India’s extensive search for a political alternative got Kejriwal for Delhi. Will this influence the emergence of similar alternatives in other parts of the country? Especially in Karnataka? There is a ton of unaddressed worrisome things about Karnataka Politics currently. Karnataka, incidentally, has been home for many stalwart leaders of both the Congress and the BJP. It is one of the few states where Congress can still claim some credibility. Throw JDS in the mix and you have a dish nobody would prefer to eat. A party which once was a voice of farmers, JDS, is now reduced to a dynastic party.
A common thread running along the three main political players is the lack of next-generation leaders. Not a single leader across all the parties has a strong local presence and also the abilities to lead the state let alone a constituency. Karnataka politics is at a juncture in need of a desperate alternative.
Do Upendra and Prajakeeya have the ability to be that alternative?
Popular actor Upendra known for his off-beat out-of-the-box films announced his entry into politics by establishing a political party called Uttama Prajakeeya Party. According to the announcement, UPP is supposed to be the party run by the people.
When the announcement was made, I was a part of the euphoria around it. The fact that somebody was talking about development was heartwarming. It was a sight I could pay for. Considering his sensibilities, people supported the idea and his idea of having this party. It was a welcome deviation from the three-party system.
Why Upendra failed to be the alternative?
It has been over 3 years since the inception of UPP and it is already in the bin of the forgotten political parties. The reason, without a second thought, is the faulty strategy.
In Indian politics, for a party to gain power, it needs to have a stable and loyal cadre on the ground, an agenda that could unite people and a face that can be trusted.
In the case of AAP, they ticked all these boxes. Since it emerged from a movement that united the working class, the agenda of the movement became the agenda of the party. Arvind, who was at the forefront of India against Corruption alongside Anna Hazare, had established himself to be a trustworthy face. Those that came on the streets for the IAC movement automatically became the cadre base for the AAP.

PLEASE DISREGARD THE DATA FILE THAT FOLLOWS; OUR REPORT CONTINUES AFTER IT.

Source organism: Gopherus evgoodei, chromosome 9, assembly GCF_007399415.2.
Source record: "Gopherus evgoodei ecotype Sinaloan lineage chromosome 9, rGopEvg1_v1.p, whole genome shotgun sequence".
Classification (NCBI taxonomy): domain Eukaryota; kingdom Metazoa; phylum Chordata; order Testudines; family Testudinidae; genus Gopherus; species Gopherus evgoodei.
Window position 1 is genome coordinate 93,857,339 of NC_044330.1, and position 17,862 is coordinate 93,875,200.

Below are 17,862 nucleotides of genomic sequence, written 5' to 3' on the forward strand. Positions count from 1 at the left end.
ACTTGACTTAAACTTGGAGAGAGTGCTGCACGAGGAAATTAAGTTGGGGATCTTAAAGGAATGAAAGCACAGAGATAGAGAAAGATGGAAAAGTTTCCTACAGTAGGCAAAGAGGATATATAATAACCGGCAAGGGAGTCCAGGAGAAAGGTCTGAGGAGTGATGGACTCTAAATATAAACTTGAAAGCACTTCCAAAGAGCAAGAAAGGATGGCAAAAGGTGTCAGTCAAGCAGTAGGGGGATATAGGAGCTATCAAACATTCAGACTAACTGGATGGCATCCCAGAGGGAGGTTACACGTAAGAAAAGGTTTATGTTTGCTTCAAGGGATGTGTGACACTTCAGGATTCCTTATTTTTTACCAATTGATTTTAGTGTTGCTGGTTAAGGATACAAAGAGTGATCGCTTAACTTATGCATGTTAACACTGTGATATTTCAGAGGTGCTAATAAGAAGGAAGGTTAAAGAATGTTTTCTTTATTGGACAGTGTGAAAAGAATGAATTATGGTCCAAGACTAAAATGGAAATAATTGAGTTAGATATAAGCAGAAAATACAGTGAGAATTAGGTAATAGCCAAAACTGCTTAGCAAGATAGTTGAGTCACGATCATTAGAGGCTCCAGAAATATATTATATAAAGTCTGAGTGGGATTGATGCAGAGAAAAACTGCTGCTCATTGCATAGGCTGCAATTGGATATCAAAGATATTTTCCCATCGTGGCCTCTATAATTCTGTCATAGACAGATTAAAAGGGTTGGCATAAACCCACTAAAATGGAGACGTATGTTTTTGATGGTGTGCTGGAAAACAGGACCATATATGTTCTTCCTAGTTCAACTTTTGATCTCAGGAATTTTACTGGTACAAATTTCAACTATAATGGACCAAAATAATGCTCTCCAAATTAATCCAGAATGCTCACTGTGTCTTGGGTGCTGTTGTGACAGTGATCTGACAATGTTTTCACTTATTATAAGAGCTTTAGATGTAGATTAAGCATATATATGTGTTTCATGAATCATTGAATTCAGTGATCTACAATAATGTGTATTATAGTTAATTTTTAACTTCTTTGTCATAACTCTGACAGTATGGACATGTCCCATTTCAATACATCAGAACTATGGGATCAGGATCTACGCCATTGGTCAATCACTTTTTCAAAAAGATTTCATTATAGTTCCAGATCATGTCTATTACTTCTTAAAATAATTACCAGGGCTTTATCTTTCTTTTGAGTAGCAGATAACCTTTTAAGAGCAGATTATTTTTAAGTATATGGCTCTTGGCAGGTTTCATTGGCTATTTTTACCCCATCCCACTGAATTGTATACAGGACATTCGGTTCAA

Comparing this with Prajakeeya, one could easily point at what’s lacking. Although Upendra is a popular face in cinema, he is far from being a trustworthy face in politics. Prajakeeya also doesn’t possess an agenda apart from being the alternative to the existent. The cadre base of Prajakeeya is almost null.
Can UPP emulate AAP in Karnataka?
If it is a point-blank question, I would hold my breath and say, yes. It does have the potential to be a credible alternative. Like every progression, it comes with a compromise. There needs to be a massive revolution that needs to happen inside the party, its ideals and the style of working.
The Prajakeeya lacks a strategy that can get them to office. They may have all the ideas to make a change once they occupy office but they seldom don’t have a path to reach that position. UPP has to look at themselves as a regional party first before fighting the Lok Sabha elections. Like they did in 2019. Fighting Municipal elections and Vidhana Sabha elections in Bangalore has to be at the top of their to-do list. This would enable them to build a voter base who could also work as a cadre on the ground. Post this, they can spread to different parts of the state expanding their agenda and of course, the voter base.
The success of AAP in Delhi has sent a clear signal – with a progressive agenda, developmental politics and hard work, there can be an alternative to age-old parties that are stuck in the image of their own. Prajakeeya is and should be that alternative in Karnataka.